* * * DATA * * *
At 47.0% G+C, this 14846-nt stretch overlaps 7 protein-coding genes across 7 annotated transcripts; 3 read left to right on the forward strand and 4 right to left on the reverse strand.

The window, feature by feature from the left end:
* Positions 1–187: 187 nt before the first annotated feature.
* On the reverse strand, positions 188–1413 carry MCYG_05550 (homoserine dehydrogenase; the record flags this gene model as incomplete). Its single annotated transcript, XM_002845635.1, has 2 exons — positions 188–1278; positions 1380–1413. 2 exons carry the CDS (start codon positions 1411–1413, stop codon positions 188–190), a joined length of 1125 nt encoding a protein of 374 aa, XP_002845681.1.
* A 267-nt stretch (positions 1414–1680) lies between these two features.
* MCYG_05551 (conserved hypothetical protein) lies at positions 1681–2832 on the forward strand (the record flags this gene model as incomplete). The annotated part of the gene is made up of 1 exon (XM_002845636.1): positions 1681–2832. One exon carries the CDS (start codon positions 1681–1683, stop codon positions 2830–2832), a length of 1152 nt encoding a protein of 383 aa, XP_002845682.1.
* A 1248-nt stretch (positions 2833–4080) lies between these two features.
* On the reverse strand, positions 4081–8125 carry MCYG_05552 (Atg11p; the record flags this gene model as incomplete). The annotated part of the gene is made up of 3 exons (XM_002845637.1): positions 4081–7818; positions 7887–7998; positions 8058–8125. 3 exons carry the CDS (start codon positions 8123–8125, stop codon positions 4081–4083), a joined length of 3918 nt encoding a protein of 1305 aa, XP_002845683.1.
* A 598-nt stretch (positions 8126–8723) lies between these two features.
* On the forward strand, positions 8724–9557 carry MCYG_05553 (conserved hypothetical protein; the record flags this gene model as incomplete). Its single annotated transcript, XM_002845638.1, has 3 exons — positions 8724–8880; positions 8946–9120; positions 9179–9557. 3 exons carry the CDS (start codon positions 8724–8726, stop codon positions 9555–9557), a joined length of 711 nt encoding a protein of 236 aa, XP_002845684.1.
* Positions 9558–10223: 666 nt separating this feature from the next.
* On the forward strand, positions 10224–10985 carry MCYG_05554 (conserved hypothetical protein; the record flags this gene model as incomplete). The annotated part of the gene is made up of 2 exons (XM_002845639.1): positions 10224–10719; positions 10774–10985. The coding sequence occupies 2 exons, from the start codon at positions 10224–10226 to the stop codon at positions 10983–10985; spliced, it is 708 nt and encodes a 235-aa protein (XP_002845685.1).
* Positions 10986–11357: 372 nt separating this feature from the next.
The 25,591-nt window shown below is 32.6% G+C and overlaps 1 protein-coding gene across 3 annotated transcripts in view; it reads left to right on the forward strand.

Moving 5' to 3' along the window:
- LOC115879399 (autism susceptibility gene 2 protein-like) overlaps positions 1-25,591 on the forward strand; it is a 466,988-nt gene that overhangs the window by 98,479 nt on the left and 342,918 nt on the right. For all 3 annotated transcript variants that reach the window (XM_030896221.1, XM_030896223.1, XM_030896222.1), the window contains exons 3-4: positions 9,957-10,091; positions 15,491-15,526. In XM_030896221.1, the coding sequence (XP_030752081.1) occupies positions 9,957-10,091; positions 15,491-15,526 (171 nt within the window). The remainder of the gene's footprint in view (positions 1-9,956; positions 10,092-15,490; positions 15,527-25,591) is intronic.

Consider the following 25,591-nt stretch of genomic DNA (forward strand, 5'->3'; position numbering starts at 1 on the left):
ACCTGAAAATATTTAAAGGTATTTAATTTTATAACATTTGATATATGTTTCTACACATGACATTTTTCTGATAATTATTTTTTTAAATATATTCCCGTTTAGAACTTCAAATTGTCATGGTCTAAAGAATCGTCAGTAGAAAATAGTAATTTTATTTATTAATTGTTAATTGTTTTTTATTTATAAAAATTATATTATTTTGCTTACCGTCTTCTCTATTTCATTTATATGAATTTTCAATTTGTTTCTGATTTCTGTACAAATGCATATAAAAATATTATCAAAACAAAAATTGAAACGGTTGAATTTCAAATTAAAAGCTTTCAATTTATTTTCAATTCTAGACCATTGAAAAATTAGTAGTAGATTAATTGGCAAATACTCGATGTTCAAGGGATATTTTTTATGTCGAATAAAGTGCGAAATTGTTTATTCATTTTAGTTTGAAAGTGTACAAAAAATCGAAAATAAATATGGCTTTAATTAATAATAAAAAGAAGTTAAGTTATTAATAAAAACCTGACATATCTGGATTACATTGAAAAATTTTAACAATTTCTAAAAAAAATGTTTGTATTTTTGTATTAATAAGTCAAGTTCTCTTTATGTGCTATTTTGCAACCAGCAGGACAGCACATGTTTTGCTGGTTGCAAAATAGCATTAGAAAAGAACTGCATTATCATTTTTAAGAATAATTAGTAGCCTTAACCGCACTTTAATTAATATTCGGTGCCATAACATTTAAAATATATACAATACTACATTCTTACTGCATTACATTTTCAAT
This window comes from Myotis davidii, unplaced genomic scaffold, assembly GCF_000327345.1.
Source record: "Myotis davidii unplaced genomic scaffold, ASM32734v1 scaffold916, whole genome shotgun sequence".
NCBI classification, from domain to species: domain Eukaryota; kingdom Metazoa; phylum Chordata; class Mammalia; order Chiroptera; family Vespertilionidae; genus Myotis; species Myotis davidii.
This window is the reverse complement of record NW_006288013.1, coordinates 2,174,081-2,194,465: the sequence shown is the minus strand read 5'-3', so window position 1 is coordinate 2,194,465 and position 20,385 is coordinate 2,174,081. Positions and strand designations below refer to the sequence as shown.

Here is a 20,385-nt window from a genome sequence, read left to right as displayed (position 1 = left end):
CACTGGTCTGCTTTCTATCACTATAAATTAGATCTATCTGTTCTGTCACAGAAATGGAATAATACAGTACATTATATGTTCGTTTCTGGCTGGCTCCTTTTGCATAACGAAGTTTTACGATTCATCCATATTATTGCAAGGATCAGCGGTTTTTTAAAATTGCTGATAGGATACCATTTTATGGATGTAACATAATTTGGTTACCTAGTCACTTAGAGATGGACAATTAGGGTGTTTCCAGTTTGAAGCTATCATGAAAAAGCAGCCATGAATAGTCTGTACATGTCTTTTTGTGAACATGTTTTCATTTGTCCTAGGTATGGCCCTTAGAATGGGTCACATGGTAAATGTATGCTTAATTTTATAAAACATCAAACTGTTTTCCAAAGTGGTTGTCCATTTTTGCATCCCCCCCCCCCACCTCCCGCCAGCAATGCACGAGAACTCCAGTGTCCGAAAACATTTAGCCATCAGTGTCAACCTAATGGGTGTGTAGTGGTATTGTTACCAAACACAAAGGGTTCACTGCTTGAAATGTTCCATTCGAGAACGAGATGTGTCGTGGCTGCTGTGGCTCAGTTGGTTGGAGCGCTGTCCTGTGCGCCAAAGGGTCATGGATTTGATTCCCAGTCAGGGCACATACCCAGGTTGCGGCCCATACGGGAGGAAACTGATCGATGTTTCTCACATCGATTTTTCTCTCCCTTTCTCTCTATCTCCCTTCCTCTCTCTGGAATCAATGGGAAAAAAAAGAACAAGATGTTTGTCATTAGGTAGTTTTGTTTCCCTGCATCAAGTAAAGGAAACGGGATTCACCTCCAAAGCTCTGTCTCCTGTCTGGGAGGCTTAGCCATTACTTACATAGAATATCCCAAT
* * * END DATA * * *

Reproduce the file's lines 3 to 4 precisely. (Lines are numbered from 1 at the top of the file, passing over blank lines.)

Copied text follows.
* Positions 1–187: 187 nt before the first annotated feature.
* On the reverse strand, positions 188–1413 carry MCYG_05550 (homoserine dehydrogenase; the record flags this gene model as incomplete). Its single annotated transcript, XM_002845635.1, has 2 exons — positions 188–1278; positions 1380–1413. 2 exons carry the CDS (start codon positions 1411–1413, stop codon positions 188–190), a joined length of 1125 nt encoding a protein of 374 aa, XP_002845681.1.